While the President of the United States makes ignorant jokes about climate change — in which he does not believe — one of the United States is preparing to abandon a chunk of land the size of the state of Delaware to rising sea waters, an effect of climate change. The state of Louisiana is preparing to abandon its entire coastal plain to the sea, to forbid new building there and to buy out and move tens of thousands of people who are at risk. Any people or businesses stubborn enough to stay would be taxed heavily, and required to post a bond to pay for the eventual demolition of their property.
We must keep in mind that this is a draft plan, that will have to survive a tsunami of opposition in order to take on the force of law. We must keep in mind that governments have tried before to do the right thing, without effect. Why, even the Congress of these United States, not long ago, actually began to fix the National Flood Insurance Program so it would make sense [“Wait, What? Congress Fixed Flood Insurance?”], but that’s just a misty memory now.
One remarkable thing about the Louisiana plan is that it is by far the most aggressive and comprehensive official response to rising seas ever undertaken in the United States (a couple of which — Florida and Virginia — have forbade the use of the term “climate change” in their official documents). Another remarkable thing? The study is being funded in part by the government of the United States, the one headed up by the guy who says climate change is a Chinese hoax.
The plan is heroic, in that it seeks to take on insoluble problems. The man in charge of the plan, Mathew Sanders (who by the way has the total backing of the popular Democratic governor of Louisiana, John Bel Edwards) says “Not everybody is going to live where they are now and continue their way of life. And that is an emotional, and terrible, reality to face.”
Reactions from residents of the doomed region, as quoted in a recent Bloomberg News article, ranged from resentment that “they” don’t do “more” to “protect” the land rather than try to force people to move; to glum acceptance as voiced by a store owner who put his building on 16-foot stilts after a hurricane in 2008, and now sees his parking lot flood almost every day: “Where do you want me to go?” he says.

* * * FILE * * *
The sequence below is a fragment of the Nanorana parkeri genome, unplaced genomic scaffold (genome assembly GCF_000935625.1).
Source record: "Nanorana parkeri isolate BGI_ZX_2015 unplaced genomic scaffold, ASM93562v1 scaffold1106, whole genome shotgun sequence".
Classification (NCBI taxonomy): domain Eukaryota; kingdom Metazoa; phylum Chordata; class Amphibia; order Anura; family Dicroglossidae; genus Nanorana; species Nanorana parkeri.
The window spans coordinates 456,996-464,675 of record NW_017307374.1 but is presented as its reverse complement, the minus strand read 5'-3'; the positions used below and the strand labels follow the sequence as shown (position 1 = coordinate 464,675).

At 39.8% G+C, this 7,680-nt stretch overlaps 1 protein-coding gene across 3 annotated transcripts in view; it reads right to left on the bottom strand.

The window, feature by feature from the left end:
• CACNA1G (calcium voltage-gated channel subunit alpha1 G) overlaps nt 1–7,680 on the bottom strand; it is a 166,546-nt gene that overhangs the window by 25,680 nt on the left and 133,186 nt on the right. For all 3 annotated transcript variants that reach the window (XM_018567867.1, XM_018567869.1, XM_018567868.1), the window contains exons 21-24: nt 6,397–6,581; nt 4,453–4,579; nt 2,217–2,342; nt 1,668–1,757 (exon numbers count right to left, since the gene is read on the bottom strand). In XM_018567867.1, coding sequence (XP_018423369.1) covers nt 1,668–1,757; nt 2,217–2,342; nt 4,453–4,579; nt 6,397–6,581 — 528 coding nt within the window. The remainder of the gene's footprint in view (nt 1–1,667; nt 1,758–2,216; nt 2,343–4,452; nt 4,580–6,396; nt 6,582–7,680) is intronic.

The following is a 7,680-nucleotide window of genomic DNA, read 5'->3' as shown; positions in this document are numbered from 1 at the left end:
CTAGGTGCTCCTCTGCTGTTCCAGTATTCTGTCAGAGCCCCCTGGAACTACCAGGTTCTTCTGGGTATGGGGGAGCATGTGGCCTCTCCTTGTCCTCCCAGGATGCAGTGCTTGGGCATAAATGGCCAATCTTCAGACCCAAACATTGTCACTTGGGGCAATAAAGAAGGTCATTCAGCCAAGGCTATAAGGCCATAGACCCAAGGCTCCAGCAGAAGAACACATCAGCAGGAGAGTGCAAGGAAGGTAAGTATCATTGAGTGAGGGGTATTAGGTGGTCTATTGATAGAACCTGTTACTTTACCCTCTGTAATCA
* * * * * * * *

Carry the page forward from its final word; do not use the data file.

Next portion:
The undeniable pathos of its inhabitants notwithstanding, this region is doomed by an ironic double whammy; it is sinking because of the massive volumes of oil that have been sucked out from under it; and the sea is rising because of the warming effects on the climate of the burning of all that oil. There’s no way to deflect what’s coming. The only thing to do is run.
Simple and undeniable as the facts are, Louisiana is the only state in the Union that is facing them head on, or trying to — we’ll see what the fate of its plan turns out to be. This planning may be possible only because the coastal plain is populated mostly by poor people, whereas the coast of, say, Florida is thick with people who have enough money to bribe people to look the other way while they make a little more money.
Ignorance is bliss, say the coastal developers and their wholly-owned politicians, and we want our bliss to last a little longer. But as more and more mainstream business publications, such as Bloomberg News, are pointing out more and more often [“South Florida’s Real Estate Reckoning Could be Closer Than You Think”], the water is rising and time is running out.
Go ahead, Mr. President, make another joke.